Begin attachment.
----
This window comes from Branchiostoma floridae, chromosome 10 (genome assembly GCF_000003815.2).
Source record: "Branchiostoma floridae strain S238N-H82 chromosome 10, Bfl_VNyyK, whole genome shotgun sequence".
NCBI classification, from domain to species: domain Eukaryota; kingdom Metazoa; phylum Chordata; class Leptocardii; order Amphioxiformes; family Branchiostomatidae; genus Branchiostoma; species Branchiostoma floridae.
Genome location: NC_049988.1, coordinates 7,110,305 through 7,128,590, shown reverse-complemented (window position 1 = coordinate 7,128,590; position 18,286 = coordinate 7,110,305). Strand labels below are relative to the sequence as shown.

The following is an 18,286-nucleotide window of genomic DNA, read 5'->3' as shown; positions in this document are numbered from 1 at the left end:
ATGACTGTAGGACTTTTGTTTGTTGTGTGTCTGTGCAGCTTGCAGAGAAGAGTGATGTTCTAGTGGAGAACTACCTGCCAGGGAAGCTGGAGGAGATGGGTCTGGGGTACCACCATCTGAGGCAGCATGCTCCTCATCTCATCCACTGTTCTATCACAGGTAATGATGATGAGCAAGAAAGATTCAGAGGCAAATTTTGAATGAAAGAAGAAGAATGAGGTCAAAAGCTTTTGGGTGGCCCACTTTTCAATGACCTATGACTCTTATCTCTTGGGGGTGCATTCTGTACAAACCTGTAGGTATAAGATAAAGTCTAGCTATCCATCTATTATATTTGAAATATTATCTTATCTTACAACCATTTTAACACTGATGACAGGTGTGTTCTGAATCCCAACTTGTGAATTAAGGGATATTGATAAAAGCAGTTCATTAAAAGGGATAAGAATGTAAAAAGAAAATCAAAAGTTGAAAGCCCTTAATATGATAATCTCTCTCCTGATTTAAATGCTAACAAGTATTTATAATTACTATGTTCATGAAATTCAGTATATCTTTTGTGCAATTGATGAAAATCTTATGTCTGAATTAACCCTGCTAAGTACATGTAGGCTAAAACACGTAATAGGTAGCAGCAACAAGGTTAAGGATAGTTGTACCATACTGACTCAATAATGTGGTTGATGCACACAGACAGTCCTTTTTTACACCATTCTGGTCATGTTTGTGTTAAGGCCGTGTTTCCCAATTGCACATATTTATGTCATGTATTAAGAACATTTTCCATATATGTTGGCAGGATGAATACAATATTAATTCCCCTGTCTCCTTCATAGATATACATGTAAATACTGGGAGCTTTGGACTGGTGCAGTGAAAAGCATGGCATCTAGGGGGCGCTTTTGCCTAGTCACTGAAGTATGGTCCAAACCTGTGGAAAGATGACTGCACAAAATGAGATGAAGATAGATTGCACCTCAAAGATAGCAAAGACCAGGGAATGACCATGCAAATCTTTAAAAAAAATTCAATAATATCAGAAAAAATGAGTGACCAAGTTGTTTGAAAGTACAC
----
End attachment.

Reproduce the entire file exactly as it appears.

This window comes from Branchiostoma floridae, chromosome 10 (genome assembly GCF_000003815.2).
Source record: "Branchiostoma floridae strain S238N-H82 chromosome 10, Bfl_VNyyK, whole genome shotgun sequence".
NCBI classification, from domain to species: domain Eukaryota; kingdom Metazoa; phylum Chordata; class Leptocardii; order Amphioxiformes; family Branchiostomatidae; genus Branchiostoma; species Branchiostoma floridae.
Genome location: NC_049988.1, coordinates 7,110,305 through 7,128,590, shown reverse-complemented (window position 1 = coordinate 7,128,590; position 18,286 = coordinate 7,110,305). Strand labels below are relative to the sequence as shown.

The following is an 18,286-nucleotide window of genomic DNA, read 5'->3' as shown; positions in this document are numbered from 1 at the left end:
ATGACTGTAGGACTTTTGTTTGTTGTGTGTCTGTGCAGCTTGCAGAGAAGAGTGATGTTCTAGTGGAGAACTACCTGCCAGGGAAGCTGGAGGAGATGGGTCTGGGGTACCACCATCTGAGGCAGCATGCTCCTCATCTCATCCACTGTTCTATCACAGGTAATGATGATGAGCAAGAAAGATTCAGAGGCAAATTTTGAATGAAAGAAGAAGAATGAGGTCAAAAGCTTTTGGGTGGCCCACTTTTCAATGACCTATGACTCTTATCTCTTGGGGGTGCATTCTGTACAAACCTGTAGGTATAAGATAAAGTCTAGCTATCCATCTATTATATTTGAAATATTATCTTATCTTACAACCATTTTAACACTGATGACAGGTGTGTTCTGAATCCCAACTTGTGAATTAAGGGATATTGATAAAAGCAGTTCATTAAAAGGGATAAGAATGTAAAAAGAAAATCAAAAGTTGAAAGCCCTTAATATGATAATCTCTCTCCTGATTTAAATGCTAACAAGTATTTATAATTACTATGTTCATGAAATTCAGTATATCTTTTGTGCAATTGATGAAAATCTTATGTCTGAATTAACCCTGCTAAGTACATGTAGGCTAAAACACGTAATAGGTAGCAGCAACAAGGTTAAGGATAGTTGTACCATACTGACTCAATAATGTGGTTGATGCACACAGACAGTCCTTTTTTACACCATTCTGGTCATGTTTGTGTTAAGGCCGTGTTTCCCAATTGCACATATTTATGTCATGTATTAAGAACATTTTCCATATATGTTGGCAGGATGAATACAATATTAATTCCCCTGTCTCCTTCATAGATATACATGTAAATACTGGGAGCTTTGGACTGGTGCAGTGAAAAGCATGGCATCTAGGGGGCGCTTTTGCCTAGTCACTGAAGTATGGTCCAAACCTGTGGAAAGATGACTGCACAAAATGAGATGAAGATAGATTGCACCTCAAAGATAGCAAAGACCAGGGAATGACCATGCAAATCTTTAAAAAAAATTCAATAATATCAGAAAAAATGAGTGACCAAGTTGTTTGAAAGTACAC